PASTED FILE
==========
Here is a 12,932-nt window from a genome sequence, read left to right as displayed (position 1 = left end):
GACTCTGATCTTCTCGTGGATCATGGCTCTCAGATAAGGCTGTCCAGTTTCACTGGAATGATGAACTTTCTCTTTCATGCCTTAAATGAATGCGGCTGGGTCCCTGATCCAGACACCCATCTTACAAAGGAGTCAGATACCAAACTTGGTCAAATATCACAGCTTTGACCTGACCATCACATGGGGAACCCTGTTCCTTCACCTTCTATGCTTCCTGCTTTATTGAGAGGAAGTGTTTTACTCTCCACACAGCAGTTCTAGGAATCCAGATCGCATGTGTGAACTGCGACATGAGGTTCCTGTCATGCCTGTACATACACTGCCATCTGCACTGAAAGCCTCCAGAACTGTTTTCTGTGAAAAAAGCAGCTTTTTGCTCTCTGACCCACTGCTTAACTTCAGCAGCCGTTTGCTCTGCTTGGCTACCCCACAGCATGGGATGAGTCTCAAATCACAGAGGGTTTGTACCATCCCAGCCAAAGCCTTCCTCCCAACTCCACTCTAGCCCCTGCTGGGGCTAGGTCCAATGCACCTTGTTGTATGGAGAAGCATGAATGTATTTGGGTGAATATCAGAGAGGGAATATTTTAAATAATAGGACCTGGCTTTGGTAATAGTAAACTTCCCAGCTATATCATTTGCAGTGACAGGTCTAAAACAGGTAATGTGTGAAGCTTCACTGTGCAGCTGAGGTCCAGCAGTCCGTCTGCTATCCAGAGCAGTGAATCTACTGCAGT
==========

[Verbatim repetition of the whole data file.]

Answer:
Here is a 12,932-nt window from a genome sequence, read left to right as displayed (position 1 = left end):
GACTCTGATCTTCTCGTGGATCATGGCTCTCAGATAAGGCTGTCCAGTTTCACTGGAATGATGAACTTTCTCTTTCATGCCTTAAATGAATGCGGCTGGGTCCCTGATCCAGACACCCATCTTACAAAGGAGTCAGATACCAAACTTGGTCAAATATCACAGCTTTGACCTGACCATCACATGGGGAACCCTGTTCCTTCACCTTCTATGCTTCCTGCTTTATTGAGAGGAAGTGTTTTACTCTCCACACAGCAGTTCTAGGAATCCAGATCGCATGTGTGAACTGCGACATGAGGTTCCTGTCATGCCTGTACATACACTGCCATCTGCACTGAAAGCCTCCAGAACTGTTTTCTGTGAAAAAAGCAGCTTTTTGCTCTCTGACCCACTGCTTAACTTCAGCAGCCGTTTGCTCTGCTTGGCTACCCCACAGCATGGGATGAGTCTCAAATCACAGAGGGTTTGTACCATCCCAGCCAAAGCCTTCCTCCCAACTCCACTCTAGCCCCTGCTGGGGCTAGGTCCAATGCACCTTGTTGTATGGAGAAGCATGAATGTATTTGGGTGAATATCAGAGAGGGAATATTTTAAATAATAGGACCTGGCTTTGGTAATAGTAAACTTCCCAGCTATATCATTTGCAGTGACAGGTCTAAAACAGGTAATGTGTGAAGCTTCACTGTGCAGCTGAGGTCCAGCAGTCCGTCTGCTATCCAGAGCAGTGAATCTACTGCAGT